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Regulating in the Dark

48 Pages Posted: 19 Dec 2011 Last revised: 2 Apr 2012

Roberta Romano

Yale Law School; National Bureau of Economic Research (NBER); European Corporate Governance Institute (ECGI)

Date Written: March 30, 2012

Abstract

Foundational financial legislation is typically adopted in the midst or aftermath of financial crises, when an informed understanding of the causes of the crisis is not yet available. Moreover, financial institutions operate in a dynamic environment of considerable uncertainty, such that legislation enacted even under the best of circumstances can have perverse unintended consequences, and regulatory requirements correct for an initial set of conditions can become inappropriate as economic and technological circumstances change. Furthermore, the stickiness of the status quo in the U.S. political system renders it difficult to revise legislation, even though there may be a consensus to do so. This essay contends that the best means of responding to this dismal state of affairs is to include, as a matter of course, in crisis-driven financial legislation and its implementing regulation two key procedural mechanisms: (1) a requirement of automatic subsequent review and reconsideration of the legislative and regulatory decisions at some future point in time; and (2) regulatory exemptive or waiver powers, that encourage, where feasible, small scale experimentation, as well as flexibility in implementation. Both procedural devices will better inform and calibrate the regulatory apparatus, and could thereby mitigate, at least on the margin, the unintended errors which will invariably accompany financial legislation and rulemaking originating in a crisis. Given the centrality of financial institutions and markets to economic growth and societal well-being, it is exceedingly important for legislators acting in a financial crisis with the best of intentions, to not make matters worse.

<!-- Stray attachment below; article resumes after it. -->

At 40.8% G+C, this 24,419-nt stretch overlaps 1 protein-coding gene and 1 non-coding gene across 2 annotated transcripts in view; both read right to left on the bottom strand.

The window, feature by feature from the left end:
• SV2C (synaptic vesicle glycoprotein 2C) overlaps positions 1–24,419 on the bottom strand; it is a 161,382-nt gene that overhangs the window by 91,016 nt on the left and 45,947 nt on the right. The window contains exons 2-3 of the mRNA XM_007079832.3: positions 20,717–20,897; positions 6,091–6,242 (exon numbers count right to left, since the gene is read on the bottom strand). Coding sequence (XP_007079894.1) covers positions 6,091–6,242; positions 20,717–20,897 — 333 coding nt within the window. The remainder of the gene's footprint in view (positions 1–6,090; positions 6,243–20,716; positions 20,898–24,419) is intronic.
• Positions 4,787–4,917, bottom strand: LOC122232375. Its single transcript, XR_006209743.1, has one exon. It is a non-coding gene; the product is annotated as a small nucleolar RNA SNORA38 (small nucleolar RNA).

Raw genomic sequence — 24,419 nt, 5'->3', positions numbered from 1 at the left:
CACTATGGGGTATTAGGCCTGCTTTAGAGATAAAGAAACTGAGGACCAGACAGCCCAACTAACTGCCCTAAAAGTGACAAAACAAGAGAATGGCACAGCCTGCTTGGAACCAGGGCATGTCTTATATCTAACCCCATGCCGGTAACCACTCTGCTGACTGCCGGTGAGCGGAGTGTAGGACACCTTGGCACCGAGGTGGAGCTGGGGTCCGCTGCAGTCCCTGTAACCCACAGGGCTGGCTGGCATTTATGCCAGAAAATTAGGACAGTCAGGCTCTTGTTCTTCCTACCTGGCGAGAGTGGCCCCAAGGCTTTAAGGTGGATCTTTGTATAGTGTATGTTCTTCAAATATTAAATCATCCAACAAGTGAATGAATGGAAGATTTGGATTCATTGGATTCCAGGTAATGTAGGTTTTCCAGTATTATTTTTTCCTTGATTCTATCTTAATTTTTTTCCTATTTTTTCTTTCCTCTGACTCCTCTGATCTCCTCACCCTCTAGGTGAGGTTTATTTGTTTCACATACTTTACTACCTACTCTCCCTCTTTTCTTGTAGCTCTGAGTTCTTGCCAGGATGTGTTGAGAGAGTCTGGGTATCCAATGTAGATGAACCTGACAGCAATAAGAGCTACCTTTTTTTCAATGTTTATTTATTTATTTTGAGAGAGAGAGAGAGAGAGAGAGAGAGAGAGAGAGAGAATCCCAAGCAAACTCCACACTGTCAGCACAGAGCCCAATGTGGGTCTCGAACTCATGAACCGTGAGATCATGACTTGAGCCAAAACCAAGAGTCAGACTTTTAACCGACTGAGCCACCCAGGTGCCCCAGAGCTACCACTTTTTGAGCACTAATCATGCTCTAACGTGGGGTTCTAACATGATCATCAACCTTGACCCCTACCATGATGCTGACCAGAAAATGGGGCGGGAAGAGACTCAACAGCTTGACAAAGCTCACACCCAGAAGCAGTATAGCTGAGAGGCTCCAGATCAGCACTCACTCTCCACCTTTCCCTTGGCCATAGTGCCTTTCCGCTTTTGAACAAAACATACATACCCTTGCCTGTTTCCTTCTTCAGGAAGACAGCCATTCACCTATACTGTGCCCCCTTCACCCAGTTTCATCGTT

Keywords: financial regulation, sunset, experimentation, Sarbanes-Oxley, Dodd-Frank, Basel Accord

JEL Classification: K20, K22, K23, G28, G38

Suggested Citation

Romano, Roberta, Regulating in the Dark (March 30, 2012). Yale Law & Economics Research Paper No. 442. Available at SSRN: https://ssrn.com/abstract=1974148 or http://dx.doi.org/10.2139/ssrn.1974148

Roberta Romano (Contact Author)

Yale Law School ( email )

P.O. Box 208215
New Haven, CT 06520-8215
United States
203-432-4965 (Phone)
203-432-4871 (Fax)

National Bureau of Economic Research (NBER)

1050 Massachusetts Avenue
Cambridge, MA 02138
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European Corporate Governance Institute (ECGI)

c/o ECARES ULB CP 114
B-1050 Brussels
Belgium

HOME PAGE: http://www.ecgi.org

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